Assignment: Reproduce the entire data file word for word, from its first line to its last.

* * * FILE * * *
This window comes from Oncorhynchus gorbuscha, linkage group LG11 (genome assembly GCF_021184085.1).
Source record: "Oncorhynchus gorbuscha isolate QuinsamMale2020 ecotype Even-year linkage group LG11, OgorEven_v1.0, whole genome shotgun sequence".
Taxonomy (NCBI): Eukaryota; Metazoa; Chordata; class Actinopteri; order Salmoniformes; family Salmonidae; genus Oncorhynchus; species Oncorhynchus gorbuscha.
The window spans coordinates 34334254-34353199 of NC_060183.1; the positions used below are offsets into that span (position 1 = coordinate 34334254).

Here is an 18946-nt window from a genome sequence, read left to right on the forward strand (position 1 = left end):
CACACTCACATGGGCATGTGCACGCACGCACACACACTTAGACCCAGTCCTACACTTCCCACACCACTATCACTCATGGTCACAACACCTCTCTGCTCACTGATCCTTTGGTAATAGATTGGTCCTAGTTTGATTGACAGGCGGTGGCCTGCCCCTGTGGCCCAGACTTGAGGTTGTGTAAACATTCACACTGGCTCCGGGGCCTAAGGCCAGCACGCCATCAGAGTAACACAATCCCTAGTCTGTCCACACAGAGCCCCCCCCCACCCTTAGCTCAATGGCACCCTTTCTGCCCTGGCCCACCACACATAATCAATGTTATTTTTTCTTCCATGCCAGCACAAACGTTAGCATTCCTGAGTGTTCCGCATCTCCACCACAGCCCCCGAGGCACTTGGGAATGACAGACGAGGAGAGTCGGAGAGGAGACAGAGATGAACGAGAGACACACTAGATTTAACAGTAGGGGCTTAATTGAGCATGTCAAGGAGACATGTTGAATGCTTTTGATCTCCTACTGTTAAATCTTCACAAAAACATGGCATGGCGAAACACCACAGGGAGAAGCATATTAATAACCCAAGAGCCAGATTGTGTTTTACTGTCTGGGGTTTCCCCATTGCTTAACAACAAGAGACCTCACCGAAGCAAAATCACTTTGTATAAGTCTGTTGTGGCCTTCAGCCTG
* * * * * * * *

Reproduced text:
This window comes from Oncorhynchus gorbuscha, linkage group LG11 (genome assembly GCF_021184085.1).
Source record: "Oncorhynchus gorbuscha isolate QuinsamMale2020 ecotype Even-year linkage group LG11, OgorEven_v1.0, whole genome shotgun sequence".
Taxonomy (NCBI): Eukaryota; Metazoa; Chordata; class Actinopteri; order Salmoniformes; family Salmonidae; genus Oncorhynchus; species Oncorhynchus gorbuscha.
The window spans coordinates 34334254-34353199 of NC_060183.1; the positions used below are offsets into that span (position 1 = coordinate 34334254).

Here is an 18946-nt window from a genome sequence, read left to right on the forward strand (position 1 = left end):
CACACTCACATGGGCATGTGCACGCACGCACACACACTTAGACCCAGTCCTACACTTCCCACACCACTATCACTCATGGTCACAACACCTCTCTGCTCACTGATCCTTTGGTAATAGATTGGTCCTAGTTTGATTGACAGGCGGTGGCCTGCCCCTGTGGCCCAGACTTGAGGTTGTGTAAACATTCACACTGGCTCCGGGGCCTAAGGCCAGCACGCCATCAGAGTAACACAATCCCTAGTCTGTCCACACAGAGCCCCCCCCCACCCTTAGCTCAATGGCACCCTTTCTGCCCTGGCCCACCACACATAATCAATGTTATTTTTTCTTCCATGCCAGCACAAACGTTAGCATTCCTGAGTGTTCCGCATCTCCACCACAGCCCCCGAGGCACTTGGGAATGACAGACGAGGAGAGTCGGAGAGGAGACAGAGATGAACGAGAGACACACTAGATTTAACAGTAGGGGCTTAATTGAGCATGTCAAGGAGACATGTTGAATGCTTTTGATCTCCTACTGTTAAATCTTCACAAAAACATGGCATGGCGAAACACCACAGGGAGAAGCATATTAATAACCCAAGAGCCAGATTGTGTTTTACTGTCTGGGGTTTCCCCATTGCTTAACAACAAGAGACCTCACCGAAGCAAAATCACTTTGTATAAGTCTGTTGTGGCCTTCAGCCTG